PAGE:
November 13, 2011
Trisha Brown Dance Company When and where: 8 p.m. Saturday; Valley Performing Arts Center, Northridge Tickets: $25-$70 http://www.valleyperformingartscenter.org Stephen Petronio Company When and where: 8 p.m. Monday; Campbell Hall, UC Santa Barbara Tickets: $40; artsandlectures.sa.ucsb.edu When and where: 8 p.m. Wednesday; University Theatre, UC Riverside Tickets: $30;...
November 6, 2011 |
Jacques Heim, the 47-year-old artistic director of the dance company Diavolo, is spending a good chunk of his time lately hanging out with a group of teenage skateboarders. He watches them zoom up and fly off specially designed ramps in his company's warehouse-like space in downtown Los Angeles and, at appropriate moments, tosses them a lot "of random questions," he says. "I'll ask, 'What does fear mean to you?' Or 'Why would you abandon movement in midair?' And I've learned that the word 'commitment' to these kids is as powerful to them as it is to any adult," he says.
July 3, 2011
Axis Dance Company Where: Ford Amphitheatre, 2580 Cahuenga Blvd. East, Hollywood When: 10 a.m. July 9 Price: $5 Contact: http://www.fordtheatres.org or (323) 461-3673
July 3, 2011 |
Bonnie Lewkowicz has been a professional dancer for more than 20 years. She has worked with Bill T. Jones, Stephen Petronio, Joe Goode and other prominent modern dance choreographers. She's also paralyzed from the chest down. Needless to say, when she tells people what she does for a living, "it's still a conversation stopper. " "People will say, 'Oh, so you don't need to use your wheelchair all the time?' When someone with a disability says they dance, a pretty narrow image tends to come into people's heads," she says.
June 12, 2011 |
To her admirers, Alicia Alonso is the gracious grande dame of Cuban classical ballet. To detractors, she's a conservative cultural czarina who has clung to power even longer than Fidel Castro. But even some of her fiercest critics will concede that Ballet Nacional de Cuba — the 63-year-old company that Alonso principally founded and rules as artistic director — still rates among the hemisphere's most technically skilled ensembles, despite financial hardships, dancer defections and other woes.
June 27, 2010 |
A concert under the stars stirs up images of picnic dinners and sparkling wines for audiences. But for dancers, outdoor venues are a unique canvas, offering site-specific possibilities and their own set of challenges. Now through October, Los Angeles' two major outdoor theaters — the Ford Amphitheatre and the Hollywood Bowl — will be showcasing 20 different dance companies, each customizing the space to match artistic vision and practicality. The 1,245-seat Ford, with its bi-level performance area, terraced steps and lush trees and vegetation, has proved to be a perfect, well, stomping ground for Kultura Philippine Folk Arts.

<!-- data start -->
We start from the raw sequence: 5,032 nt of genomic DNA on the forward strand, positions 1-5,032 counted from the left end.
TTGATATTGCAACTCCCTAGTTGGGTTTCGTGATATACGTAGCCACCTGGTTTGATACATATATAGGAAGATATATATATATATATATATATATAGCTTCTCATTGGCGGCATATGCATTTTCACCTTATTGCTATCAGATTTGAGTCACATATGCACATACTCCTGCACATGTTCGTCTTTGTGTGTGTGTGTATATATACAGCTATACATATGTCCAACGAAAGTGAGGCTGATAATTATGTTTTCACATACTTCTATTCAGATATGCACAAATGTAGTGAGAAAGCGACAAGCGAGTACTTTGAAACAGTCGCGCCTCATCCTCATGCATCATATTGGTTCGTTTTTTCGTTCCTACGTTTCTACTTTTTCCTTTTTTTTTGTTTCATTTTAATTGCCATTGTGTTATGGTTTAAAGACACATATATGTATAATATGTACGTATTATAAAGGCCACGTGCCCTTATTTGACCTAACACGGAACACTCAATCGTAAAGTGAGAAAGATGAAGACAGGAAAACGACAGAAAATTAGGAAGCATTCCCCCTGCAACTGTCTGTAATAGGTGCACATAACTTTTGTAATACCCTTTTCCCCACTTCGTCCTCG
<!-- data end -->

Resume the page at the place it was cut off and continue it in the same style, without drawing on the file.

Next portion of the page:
May 2, 2010 |
Paul Taylor laughs out loud when he sums up how critics responded to his early, out-there choreography: "This terrible boy has ruined our evening!" He can well afford to laugh. The Paul Taylor Dance Company is now 56 years old, a stable, permanent exception in the seat-of-the-pants world of modern dance. His minimalist experiments of the '50s long ago evolved into the audience-friendly masterworks — some lyrical, some mordant, some hilarious — that have won him scads of honors and awards, including a MacArthur "genius" grant, an Emmy and the National Medal of Arts.
April 4, 2010 |
In Chicago they build things right -- and that goes for dance companies. In January, Joffrey Ballet of Chicago displayed its artistic vitality in Los Angeles with its splendid staging of Frederick Ashton's postwar masterpiece "Cinderella" at the Dorothy Chandler Pavilion. And now Hubbard Street Dance Chicago, the next offering of Glorya Kaufman Presents Dance at the Music Center, also augurs well. From humble beginnings in 1977 as a jazz-dance ensemble, the troupe of 17 virtuoso dancers has surged to international prominence on its high-quality delivery of eclectic, sophisticated European choreography.
February 28, 2010 |
Judith Jamison can recall vividly the April 1989 lunch in St. Louis when Alvin Ailey designated her his artistic heir. "He said, 'I'm not doing well; you know I'm sick, and I'd like you to take over the company.' I said, 'Sure, of course, Alvin.' "That was it. The decision to do it was instantaneous." Jamison, 66, was speaking last month in her comfortable office on an upper floor of the company's sleek, spacious Midtown headquarters. The Alvin Ailey American Dance Theater recently had completed its annual five-week New York City season, during which Jamison's 20th anniversary as artistic director was honored and celebrated in various forms.